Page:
Week In Review: NBC Reveals Its Peacock Feathers, Hulu Adds Even More Cool New Ad Products

Week In Review: NBC Reveals Its Peacock Feathers, Hulu Adds Even More Cool New Ad Products

January 17, 2020 Off By administrator

1. NBC Reveals Its Peacock Feathers

NBC finally released details of its Peacock service and the good news is it sounds like The Way You’d Configure Network TV If You Were Designing Something For 2020.

In other words I’m not sure why anyone would actually tune into linear NBC other than perhaps habit or boredom.

But we’ll circle back to that in a minute.

The key thing about Peacock is that it will limit itself to just five minutes per hour of commercials. Which is less than one-third of what you’ll find on NBC now, where commercial breaks can eat up as much as 16 minutes of every hour.

In other words, a very very noticeable lessening of the ad load.

In addition, NBC is going to use many of the fancy new advertising units that Hulu rolled out, helping to make said fancy new advertising units more ubiquitous. (More on that shortly too.)

For consumers, there will be a $10/month ad-free version, a $5/month ad-supported version and a free version, though if you’re a Comcast or Cox subscriber you get more stuff for free and the free-free version sounds a lot like a FAST, which means it’s a great opportunity for NBC to try and upsell you by frequently showing you previews of Really Good Shows You Can Only Watch If You Upgrade.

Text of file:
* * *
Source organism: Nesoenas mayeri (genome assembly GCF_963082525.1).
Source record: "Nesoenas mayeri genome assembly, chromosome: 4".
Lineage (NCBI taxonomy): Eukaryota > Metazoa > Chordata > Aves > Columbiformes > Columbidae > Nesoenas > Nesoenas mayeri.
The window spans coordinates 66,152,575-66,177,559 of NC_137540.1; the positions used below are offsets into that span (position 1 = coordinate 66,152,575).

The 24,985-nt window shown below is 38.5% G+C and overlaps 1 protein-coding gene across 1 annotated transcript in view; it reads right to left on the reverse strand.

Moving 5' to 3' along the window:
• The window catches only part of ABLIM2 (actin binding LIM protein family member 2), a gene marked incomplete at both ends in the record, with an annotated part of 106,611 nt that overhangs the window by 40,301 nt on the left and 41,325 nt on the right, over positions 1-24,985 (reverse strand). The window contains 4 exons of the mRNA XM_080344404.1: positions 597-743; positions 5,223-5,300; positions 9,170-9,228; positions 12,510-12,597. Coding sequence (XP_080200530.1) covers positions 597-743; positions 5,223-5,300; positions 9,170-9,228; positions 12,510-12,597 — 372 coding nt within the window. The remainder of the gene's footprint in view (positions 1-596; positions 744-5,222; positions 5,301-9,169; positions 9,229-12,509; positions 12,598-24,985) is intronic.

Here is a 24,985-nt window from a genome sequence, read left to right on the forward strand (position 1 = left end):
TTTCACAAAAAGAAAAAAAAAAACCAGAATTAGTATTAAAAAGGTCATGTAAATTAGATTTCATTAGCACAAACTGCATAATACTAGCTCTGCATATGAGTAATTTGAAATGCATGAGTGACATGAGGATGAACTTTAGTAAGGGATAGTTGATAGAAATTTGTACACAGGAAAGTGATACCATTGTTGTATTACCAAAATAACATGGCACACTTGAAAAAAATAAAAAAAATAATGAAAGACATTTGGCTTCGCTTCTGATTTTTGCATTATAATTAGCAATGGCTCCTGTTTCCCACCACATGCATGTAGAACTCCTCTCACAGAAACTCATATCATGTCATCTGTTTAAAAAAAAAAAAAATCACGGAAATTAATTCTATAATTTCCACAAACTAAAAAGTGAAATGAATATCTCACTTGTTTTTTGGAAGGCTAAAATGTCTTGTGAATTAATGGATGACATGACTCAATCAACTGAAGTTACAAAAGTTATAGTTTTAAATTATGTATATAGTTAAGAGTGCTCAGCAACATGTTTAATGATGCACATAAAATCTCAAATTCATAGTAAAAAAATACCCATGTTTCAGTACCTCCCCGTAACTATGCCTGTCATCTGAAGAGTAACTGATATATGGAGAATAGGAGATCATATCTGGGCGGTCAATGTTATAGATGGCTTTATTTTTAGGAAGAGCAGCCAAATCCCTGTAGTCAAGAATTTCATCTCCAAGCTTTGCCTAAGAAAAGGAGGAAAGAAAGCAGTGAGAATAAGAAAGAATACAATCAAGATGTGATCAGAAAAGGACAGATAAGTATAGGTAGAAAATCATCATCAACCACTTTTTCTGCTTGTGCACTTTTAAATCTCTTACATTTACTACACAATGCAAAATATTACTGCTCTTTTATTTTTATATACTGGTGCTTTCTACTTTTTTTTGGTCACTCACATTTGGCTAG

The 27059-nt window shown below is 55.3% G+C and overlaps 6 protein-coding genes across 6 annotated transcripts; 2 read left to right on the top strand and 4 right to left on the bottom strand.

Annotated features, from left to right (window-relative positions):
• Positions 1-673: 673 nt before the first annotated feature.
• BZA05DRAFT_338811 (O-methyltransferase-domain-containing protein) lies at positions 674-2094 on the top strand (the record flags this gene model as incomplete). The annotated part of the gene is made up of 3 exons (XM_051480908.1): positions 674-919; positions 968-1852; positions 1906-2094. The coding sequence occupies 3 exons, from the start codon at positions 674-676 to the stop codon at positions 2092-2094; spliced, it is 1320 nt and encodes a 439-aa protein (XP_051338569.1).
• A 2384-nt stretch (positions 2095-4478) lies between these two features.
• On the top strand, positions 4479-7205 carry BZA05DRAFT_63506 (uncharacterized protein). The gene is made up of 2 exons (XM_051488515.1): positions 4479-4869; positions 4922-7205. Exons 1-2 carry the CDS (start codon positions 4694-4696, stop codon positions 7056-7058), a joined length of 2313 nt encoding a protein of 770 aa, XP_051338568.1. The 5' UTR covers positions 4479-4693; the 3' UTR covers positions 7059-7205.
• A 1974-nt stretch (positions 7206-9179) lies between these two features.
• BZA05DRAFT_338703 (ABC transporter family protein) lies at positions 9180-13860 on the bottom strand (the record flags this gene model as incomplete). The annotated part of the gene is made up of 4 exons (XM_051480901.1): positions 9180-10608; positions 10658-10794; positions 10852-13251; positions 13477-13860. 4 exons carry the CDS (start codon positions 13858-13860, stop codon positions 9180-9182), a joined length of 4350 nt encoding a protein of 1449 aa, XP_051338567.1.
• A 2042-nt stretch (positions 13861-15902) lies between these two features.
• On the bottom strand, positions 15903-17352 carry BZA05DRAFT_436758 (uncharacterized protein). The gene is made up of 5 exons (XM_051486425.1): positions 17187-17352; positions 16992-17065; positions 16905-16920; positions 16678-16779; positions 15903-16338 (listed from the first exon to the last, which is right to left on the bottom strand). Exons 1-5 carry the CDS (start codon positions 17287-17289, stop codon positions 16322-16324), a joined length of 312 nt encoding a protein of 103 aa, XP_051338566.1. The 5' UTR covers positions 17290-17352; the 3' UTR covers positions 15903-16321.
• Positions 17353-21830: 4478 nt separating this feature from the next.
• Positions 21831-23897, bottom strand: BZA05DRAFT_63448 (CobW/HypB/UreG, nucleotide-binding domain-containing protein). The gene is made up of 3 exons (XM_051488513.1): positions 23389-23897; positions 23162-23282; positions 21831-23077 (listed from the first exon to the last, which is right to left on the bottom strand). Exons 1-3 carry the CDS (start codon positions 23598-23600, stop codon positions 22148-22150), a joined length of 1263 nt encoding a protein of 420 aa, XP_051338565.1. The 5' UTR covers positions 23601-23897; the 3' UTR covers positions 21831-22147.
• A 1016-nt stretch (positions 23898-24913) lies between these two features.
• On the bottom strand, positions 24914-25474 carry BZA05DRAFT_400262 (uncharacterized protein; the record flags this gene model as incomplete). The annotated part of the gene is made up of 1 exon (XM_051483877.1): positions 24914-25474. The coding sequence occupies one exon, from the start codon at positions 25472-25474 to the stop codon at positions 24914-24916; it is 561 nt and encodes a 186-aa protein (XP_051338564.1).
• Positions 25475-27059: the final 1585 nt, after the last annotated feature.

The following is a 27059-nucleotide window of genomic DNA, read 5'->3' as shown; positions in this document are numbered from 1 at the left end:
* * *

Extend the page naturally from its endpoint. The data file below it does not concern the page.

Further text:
Because, well, why not? You’re a captive audience and the service is free.

Why It Matters

NBC’s plan makes a lot of sense and should not alienate MVPDs That Aren’t Comcast. This is a win for them, especially since HBO Max still hasn’t figured out a way to do something similar with MVPDs That Aren’t AT&T.

HBO’s situation is much trickier than NBC’s because they have a premium product that people pay $15/month for, one that many MVPDs use as a loss leader to attract new customers. (“Get three free months of HBO when you sign up now!”) whereas nothing NBCU sells costs extra.

How HBO transitions the close to 40 million people who HBO from their MVPD over to Max without majorly pissing off said MVPDs is bound to be one of the most interesting things to watch as the Flixcopalypse plays out, and TBH, we’re not really sure how they’re going to do it.

Then there’s the ad load thing.

Clearly NBC is banking on the fact that at some point in the not too distant future, all of NBC is going to be watched via some form of Peacock because who’d want to sit through 16 minutes of commercials when you could watch the same shows with just five?

Part of that decision is likely due to NBC realizing that digital isn’t winning and that brands attach great value of TV advertising as that there is no alternative in terms of reaching a mass audience with an emotionally powerful message, and so brands will pay the same, if not more money for the five minutes Peacock is offering them as they did for the 16 minutes they can get with linear NBC now.

(Added bonus: since Peacock and similar are digitally delivered and subscription-based, the Flixes get to take…

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